The primary reason for buying the LandCruiser was the comfort level it offered over the Nissan Patrol I owned at the time. After a brief search I ended up with her, a 2001 sparingly-used LandCruiser GXR, with 53K km on the clock. The first weekend after buying it was a trial wadi run and my wife was commenting on the difference she felt in comfort.
We christened her the Gentle Giant due to her immense size and power and yet extremely quiet and gentle ride she offered. Over the last 2 years I've added a few bits and bobs to make her handle better the terrain I take her on. The first to go was the front bumper which literally broke off on my first trip with the club, Training Day led by Gordon Smith. This was the perfect excuse for me to get the ARB Sahara bar I had been drooling over.
Next to receive an upgrade was the suspension. The Giant has an Independent Front Suspension (IFS) making it rather a task to modify. It was OME shocks all round and OME heavy duty springs for the rear giving me about a 50mm lift and to compensate at the front the torsion bars were adjusted. This changed the soft springy ride to a more firm stable ride off / on road. With that done it made a significant difference to the way she handled the more demanding sand dunes and compensated for some of my shortcomings in the driving department. Being the Gadget Freak that I am (every off-roader is a closet gadget freak) I was next looking at using the provision provided on the front bar for auxiliary lighting. After some research in that area I ended up with 2 Lightforce 240 Blitzes which complement the Sahara bar very well. I also had left over from the Nissan Patrol 2 Warn driving lights and they went on a light bar I modified to attach to the factory slots on the roof. Just the 2 warns up there looked kinda empty and wanting so I bought 2 more to fill the empty spaces.
The front suspension started concerning me as it was bottoming out the shocks during off road driving. So after some research on the Internet I found an Australian dealer who had heavy duty Torsion bars for this particular model and better shocks with a 53mm bore. So these were then duly ordered and replaced which made a mountain of a difference to the front suspension.
After a certain Liwa Luxury trip I was on during which 3 of us went out and 3 cars got stuck, I started seriously thinking of installing a winch. After much deliberation and a lot of discussion on the site I settled for a Mile Marker 12000lb hydraulic winch.
After a campout one morning we witnessed a rollover and this worried us, particularly my wife, on the safety issue and especially with Sudheera seated at the back, so after inquiring around I had a roll cage installed by the dealer himself. This is one part of my kit I certainly hope I don't have to test.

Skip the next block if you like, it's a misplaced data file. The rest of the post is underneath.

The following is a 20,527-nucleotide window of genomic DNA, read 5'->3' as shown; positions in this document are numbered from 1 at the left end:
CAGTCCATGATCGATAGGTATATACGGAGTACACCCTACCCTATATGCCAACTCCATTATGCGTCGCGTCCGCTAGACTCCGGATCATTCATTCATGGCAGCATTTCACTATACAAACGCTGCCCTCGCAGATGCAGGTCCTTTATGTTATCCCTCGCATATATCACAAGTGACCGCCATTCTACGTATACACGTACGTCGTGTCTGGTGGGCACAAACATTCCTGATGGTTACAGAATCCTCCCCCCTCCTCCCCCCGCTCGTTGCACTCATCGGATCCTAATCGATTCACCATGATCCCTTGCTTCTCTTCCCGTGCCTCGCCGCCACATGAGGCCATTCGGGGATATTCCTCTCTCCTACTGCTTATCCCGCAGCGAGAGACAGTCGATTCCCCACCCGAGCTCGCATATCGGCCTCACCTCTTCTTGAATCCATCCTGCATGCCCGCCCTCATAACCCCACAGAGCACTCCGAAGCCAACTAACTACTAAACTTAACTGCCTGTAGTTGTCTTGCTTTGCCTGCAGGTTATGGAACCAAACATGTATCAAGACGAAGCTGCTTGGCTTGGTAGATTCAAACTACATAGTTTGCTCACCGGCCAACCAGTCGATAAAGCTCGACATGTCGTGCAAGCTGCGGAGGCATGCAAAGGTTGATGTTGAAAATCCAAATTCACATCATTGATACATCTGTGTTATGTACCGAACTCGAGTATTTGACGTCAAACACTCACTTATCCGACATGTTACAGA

After seeing an advert regarding Tyron Wheel safety bands I approached the dealer (Cars Trade) for a sample to try out and after a few months of testing, I have bought the set. This allows me to run my tyres down to even 5-6 psi without the fear of popping a bead.
As the 2004 season rolled on I have had to replace the rear shocks due to wear with 43mm tough dog 9-way adjustables, greatly improving the suspension over the OME.
During the epic Wahiba Crossing my main battery (optima yellow) failed and I had to have it replaced by a more suitable starting battery. The Optima was duly replaced under warranty and this left me with an extra battery which got me working on a dual battery system. After having got down a Piranha dual battery management isolator and purchasing locally a 1KW inverter, I installed the lot over a few days, wiring in all my auxiliary lighting as well to the auxiliary battery.
Next to go on was the roof rack which I got before the Desert Challenge to fit all my gear.
I guess it would not be complete if I did not mention the kit I carry. I started off with a 2" warn snatch strap and have now collected around 5 straps which include 2 KERR ropes and a custom-stitched 2m bridle for the front. A couple of snatch blocks, winch extension rope, Chocker chain complement the winch kit. A HiLift jack and an assortment of shackles to sort me out with any make of car to be rescued. In addition 2 10T hydraulic bottle jacks, a Bushmaster air jack, crowbar, axe, hose clips, variety of automotive fluids, emergency fan belt and few more bits and pieces along with a moderate tool box make up the repair kit.
For navigation I have a Garmin III+ coupled with a laptop running Ozi Explorer with Sat maps and scanned and calibrated road maps of the region.